When was the last time you actually purchased a movie soundtrack? In the last five years, only three motion picture soundtrack albums have wiggled their way into the Billboard Top Ten: Hannah Montana: The Movie (which peaked at #1 in 2009), Walk The Line (#3 in 2006) and Crazy Heart (#6 in 2010). It’s not that there haven’t been any good soundtracks during this period of time, it’s more that the ease of purchasing singles through outlets like Amazon and iTunes have eliminated the need for consumers to purchase 11 tracks of filler just to get the one song they really want to hear. Enter Drive.
This film, which stars Ryan Gosling as the coolest getaway driver in the history of cinema, opened with $11 million at the box office this weekend, good for a third-place finish. The film is a highly stylish piece of pure cinema, which eschews boring things like story and character development in favor of moody, kinetic cinematography and a killer soundtrack. Regarding the latter, consumers have taken note and flocked to the iTunes store in droves to purchase the Drive soundtrack, pushing it all the way up to #4 on this morning’s charts.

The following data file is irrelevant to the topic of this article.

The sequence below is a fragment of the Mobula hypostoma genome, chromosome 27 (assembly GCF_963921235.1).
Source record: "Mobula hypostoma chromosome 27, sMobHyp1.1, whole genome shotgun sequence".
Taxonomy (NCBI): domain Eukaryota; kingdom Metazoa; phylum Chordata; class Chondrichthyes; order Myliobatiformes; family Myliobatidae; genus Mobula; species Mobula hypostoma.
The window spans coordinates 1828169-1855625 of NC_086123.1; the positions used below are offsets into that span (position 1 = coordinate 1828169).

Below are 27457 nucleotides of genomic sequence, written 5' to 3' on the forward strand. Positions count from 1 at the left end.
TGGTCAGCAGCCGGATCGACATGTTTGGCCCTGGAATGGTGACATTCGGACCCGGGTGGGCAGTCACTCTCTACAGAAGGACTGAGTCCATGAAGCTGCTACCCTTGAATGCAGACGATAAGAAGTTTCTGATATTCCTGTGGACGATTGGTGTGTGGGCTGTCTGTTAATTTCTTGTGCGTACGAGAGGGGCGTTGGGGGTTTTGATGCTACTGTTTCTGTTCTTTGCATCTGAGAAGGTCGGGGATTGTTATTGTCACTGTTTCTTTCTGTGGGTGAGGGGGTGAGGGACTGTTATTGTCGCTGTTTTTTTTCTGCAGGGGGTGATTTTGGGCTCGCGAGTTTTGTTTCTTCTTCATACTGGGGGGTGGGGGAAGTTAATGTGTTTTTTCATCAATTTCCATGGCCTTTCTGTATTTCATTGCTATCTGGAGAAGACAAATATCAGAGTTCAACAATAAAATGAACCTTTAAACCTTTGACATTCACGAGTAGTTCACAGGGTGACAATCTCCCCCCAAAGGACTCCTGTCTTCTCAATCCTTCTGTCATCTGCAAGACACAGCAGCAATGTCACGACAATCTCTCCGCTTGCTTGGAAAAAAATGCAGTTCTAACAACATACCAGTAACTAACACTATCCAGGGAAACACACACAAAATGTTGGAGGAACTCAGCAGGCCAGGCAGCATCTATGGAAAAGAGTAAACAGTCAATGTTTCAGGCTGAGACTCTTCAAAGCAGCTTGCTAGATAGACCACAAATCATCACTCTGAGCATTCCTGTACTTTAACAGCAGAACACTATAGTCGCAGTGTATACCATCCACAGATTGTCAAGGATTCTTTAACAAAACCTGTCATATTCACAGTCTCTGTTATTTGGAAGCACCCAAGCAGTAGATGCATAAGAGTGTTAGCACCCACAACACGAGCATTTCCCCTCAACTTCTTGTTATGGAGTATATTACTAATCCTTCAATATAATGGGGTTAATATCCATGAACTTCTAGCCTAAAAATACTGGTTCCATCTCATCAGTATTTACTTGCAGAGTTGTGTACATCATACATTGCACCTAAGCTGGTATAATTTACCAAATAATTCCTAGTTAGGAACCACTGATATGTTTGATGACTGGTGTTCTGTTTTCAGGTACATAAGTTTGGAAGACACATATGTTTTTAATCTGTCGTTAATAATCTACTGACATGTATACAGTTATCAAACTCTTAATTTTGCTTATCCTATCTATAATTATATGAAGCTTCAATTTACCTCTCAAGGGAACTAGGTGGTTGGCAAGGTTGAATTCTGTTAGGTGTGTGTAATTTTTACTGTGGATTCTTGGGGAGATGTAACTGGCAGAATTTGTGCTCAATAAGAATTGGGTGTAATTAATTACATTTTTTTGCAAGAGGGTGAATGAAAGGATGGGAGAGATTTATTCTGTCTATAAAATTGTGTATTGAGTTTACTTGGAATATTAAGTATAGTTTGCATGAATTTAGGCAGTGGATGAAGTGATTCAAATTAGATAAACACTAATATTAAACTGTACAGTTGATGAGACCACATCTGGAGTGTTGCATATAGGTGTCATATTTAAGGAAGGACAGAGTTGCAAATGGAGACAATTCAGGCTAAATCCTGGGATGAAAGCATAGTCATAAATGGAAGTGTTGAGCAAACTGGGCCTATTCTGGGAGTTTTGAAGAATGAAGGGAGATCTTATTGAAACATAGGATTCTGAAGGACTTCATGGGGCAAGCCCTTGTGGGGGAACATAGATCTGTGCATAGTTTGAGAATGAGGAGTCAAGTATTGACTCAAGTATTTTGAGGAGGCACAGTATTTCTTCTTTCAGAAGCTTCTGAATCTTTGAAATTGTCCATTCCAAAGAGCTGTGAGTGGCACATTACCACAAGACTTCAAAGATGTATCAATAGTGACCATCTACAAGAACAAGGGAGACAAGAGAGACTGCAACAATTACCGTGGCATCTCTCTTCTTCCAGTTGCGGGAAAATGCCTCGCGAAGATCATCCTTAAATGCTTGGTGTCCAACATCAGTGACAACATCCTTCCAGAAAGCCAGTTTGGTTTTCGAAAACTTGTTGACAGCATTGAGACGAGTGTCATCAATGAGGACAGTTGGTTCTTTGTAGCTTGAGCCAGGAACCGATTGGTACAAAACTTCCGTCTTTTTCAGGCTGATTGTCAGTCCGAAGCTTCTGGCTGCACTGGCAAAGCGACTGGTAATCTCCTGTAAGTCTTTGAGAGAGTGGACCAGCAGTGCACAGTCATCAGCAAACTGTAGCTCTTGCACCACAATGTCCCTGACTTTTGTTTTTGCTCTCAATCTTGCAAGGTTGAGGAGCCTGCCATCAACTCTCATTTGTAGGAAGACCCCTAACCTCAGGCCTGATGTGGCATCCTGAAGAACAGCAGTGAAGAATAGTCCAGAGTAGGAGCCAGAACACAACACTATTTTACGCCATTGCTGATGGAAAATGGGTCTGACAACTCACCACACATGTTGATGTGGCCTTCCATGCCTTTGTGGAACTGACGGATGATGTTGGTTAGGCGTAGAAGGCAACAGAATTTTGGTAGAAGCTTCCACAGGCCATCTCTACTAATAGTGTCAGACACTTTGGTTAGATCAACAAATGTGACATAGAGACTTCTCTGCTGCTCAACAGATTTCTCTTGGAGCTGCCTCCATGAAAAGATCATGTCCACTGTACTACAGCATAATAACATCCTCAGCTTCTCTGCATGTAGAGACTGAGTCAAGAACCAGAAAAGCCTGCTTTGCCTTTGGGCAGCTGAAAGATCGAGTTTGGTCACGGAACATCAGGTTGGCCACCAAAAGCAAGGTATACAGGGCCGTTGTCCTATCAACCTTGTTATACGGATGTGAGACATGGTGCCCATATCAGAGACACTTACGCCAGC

The soundtrack, which features an awesomely-curated mix of electro bands like Desire and Kavinsky (featuring Lovefoxx) as well as an original score by former Red Hot Chili Peppers drummer Cliff Martinez, recalls the synth-heavy scores of eighties classics like Jan Hammer‘s score for Miami Vice, Wang Chung‘s for To Live And Die In L.A. and Tangerine Dream‘s for Thief. The standout single on the soundtrack, which serves as the film’s de facto “love theme,” is this collaboration between French electro outfit College and Canadian chillwavers Electric Youth, “A Real Hero.”